So the truth is, training might make up the first three areas of concern for an injured athlete (in my opinion), but you can’t look at the athlete’s training without considering things like flexibility and strength balance (as Sean has pointed out) because they MODERATE the athlete’s response to training. That’s why I’m in agreement that the athlete must address strength, flexibility and balance.
Now, if we want things to get really tricky, then we start talking about flexibility – can you be TOO flexible? I think when asked in that way, the answer is quite obviously “Yes”. But what if it’s asked a little differently: Should runners be stretching? Because now all of a sudden, the answer is “Maybe”. And once again, we have a case where “one size does NOT fit all”. There is, in other words, evidence that stretching can CAUSE injury, not prevent it. And excessive strength too. The key then is balance, and that’s a topic worth getting into in the future as well
3) The influence of intensity – critical
Then lastly, the other variable in your training programme is the intensity. Yesterday, Jonathan touched primarily on VOLUME, and raised that guideline (not a rule, remember) that 10% increases are usually the limit. What that doesn’t deal with is intensity, so we have to discuss the impact of increasing intensity.
What often happens is that a runner will very patiently and methodically build up VOLUME, because it’s much easier to measure – time or distance. What they neglect, and it’s more difficult to quantify, is intensity. Because my experience, and theory, suggests that a 5% increase in intensity is NOT the same as a 5% increase in volume.
In other words, if you increase the intensity very slightly, the volume has to drop quite a lot more in order to keep the OVERALL load the same. And so what often catches runners out is that they ramp up the volume by 5 to 10%, but the intensity goes up by 5% too, as they get fitter, or push a little harder. The net result is that the overall training quality increases too much, and they break down.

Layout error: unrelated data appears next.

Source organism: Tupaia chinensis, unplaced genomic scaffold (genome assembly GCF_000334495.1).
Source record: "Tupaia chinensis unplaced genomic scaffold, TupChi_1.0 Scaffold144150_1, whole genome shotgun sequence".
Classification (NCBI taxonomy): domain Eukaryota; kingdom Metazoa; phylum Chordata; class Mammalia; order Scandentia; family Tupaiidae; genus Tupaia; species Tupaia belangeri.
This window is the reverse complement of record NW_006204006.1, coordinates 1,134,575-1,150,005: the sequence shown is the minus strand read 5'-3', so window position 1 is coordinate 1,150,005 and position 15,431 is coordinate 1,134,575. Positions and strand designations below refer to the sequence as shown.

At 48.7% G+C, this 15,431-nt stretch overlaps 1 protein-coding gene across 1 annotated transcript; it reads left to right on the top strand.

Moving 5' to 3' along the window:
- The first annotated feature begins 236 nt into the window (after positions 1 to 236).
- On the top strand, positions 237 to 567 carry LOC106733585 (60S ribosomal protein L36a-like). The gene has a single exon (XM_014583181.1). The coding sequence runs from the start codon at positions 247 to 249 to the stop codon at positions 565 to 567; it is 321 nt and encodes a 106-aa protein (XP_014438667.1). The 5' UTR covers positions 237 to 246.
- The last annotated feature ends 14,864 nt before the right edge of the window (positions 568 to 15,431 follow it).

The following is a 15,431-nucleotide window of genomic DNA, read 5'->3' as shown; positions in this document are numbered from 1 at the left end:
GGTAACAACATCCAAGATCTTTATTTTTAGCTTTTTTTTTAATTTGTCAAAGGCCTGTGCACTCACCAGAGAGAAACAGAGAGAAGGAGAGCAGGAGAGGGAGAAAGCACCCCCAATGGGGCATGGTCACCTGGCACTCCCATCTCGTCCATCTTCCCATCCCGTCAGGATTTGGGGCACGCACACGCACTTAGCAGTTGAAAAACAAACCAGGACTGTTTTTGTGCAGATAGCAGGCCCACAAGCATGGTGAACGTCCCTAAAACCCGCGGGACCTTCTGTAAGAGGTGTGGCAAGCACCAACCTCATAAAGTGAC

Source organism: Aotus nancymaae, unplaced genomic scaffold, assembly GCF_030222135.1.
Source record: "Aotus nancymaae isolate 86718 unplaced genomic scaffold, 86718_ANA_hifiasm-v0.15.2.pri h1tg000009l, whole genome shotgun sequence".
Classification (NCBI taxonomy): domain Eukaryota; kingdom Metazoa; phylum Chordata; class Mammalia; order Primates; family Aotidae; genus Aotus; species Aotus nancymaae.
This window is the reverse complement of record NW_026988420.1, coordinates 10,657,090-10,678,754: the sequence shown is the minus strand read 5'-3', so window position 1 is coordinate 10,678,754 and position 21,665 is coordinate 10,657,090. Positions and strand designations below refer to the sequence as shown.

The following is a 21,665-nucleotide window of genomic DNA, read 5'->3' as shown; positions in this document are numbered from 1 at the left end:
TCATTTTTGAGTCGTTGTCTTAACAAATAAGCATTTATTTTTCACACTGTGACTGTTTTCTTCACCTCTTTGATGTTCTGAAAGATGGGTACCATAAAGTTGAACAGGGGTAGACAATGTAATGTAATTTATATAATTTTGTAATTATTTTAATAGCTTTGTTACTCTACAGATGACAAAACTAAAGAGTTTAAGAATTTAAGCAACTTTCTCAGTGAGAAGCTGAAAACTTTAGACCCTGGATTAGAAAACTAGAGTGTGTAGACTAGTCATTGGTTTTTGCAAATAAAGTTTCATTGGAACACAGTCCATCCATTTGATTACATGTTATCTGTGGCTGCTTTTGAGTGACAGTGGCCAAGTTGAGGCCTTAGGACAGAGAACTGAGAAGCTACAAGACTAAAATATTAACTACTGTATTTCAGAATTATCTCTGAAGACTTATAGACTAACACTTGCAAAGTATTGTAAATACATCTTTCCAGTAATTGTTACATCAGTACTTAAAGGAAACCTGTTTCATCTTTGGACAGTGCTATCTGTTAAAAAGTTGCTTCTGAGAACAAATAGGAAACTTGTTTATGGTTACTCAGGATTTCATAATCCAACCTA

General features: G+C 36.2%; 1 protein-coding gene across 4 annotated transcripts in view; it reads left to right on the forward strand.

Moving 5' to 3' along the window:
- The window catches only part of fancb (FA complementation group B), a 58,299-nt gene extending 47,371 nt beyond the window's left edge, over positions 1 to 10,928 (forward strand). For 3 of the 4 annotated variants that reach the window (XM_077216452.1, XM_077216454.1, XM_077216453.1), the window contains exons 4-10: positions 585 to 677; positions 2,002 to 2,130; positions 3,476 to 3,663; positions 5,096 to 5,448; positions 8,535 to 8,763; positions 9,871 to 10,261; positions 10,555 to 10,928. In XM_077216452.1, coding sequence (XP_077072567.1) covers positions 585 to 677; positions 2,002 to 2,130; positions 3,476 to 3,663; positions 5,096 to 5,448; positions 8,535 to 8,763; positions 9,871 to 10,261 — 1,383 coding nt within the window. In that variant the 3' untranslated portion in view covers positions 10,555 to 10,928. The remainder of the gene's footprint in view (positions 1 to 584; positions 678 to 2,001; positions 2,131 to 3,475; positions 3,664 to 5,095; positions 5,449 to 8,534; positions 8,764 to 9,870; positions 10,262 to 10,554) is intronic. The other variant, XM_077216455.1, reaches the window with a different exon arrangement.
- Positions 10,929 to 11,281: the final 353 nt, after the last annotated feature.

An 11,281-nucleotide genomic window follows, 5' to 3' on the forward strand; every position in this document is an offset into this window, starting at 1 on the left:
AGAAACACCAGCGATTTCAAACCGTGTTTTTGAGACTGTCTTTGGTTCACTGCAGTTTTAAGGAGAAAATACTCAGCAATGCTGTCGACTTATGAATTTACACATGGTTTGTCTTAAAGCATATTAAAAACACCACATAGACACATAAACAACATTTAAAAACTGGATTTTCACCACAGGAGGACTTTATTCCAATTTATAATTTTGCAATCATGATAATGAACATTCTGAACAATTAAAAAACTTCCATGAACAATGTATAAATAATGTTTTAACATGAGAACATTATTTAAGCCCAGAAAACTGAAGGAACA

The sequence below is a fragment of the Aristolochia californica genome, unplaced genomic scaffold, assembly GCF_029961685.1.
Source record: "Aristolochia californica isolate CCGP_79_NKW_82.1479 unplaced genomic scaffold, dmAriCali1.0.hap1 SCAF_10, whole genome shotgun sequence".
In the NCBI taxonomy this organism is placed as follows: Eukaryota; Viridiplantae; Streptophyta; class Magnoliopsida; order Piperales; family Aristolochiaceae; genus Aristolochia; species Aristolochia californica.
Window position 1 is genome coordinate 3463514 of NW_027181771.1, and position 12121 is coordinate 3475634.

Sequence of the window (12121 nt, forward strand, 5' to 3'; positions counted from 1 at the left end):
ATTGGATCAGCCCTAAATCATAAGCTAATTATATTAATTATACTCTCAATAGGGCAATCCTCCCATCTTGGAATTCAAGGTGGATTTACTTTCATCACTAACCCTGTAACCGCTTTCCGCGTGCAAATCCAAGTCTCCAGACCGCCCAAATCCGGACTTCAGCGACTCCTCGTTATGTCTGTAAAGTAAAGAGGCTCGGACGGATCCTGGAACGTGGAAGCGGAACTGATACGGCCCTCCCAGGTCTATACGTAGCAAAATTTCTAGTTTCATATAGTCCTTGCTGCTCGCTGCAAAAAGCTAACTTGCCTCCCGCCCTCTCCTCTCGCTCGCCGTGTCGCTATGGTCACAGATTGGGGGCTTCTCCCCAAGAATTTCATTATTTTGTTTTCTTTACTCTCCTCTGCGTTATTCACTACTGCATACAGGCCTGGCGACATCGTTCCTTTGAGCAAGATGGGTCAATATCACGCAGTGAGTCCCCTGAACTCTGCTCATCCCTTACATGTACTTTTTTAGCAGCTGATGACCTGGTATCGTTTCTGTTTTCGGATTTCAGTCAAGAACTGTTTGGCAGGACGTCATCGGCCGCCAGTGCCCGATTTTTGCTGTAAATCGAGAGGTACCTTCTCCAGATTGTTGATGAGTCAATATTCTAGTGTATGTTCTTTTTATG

This is also why the biggest danger period for any runner is that moment when they start to add in the high intensity training to the programme. They finish base training, and suddenly start to do the odd track workout, some fartleks, or the like. But if they don’t manage a reduction in volume, the combined effect can be damaging.
So that’s another topic worth discussing.
One final point – no research available
One thing that we must make clear right up front, is that as we tackle this topic on and off over the coming months, there is very little scientific evidence on this, and so we rely instead on theoretical insights, experience and “bald assertions”. Studies often look backwards at injury, and work out after the fact that X, Y and Z are the likely predictors for injury. For example, we know that if you’ve had a previous hamstring injury, then you have a many-fold greater chance of a hamstring injury! (hardly rocket science…)
But scientific studies that look at the long term effects of different volumes and intensities of training are, for many reasons, just about impossible to do effectively, so it’s looking backwards that reveals the evidence.
But, that’s no reason not to discuss it, and we’ll welcome any comment or feedback. So keep an eye out for those injury posts!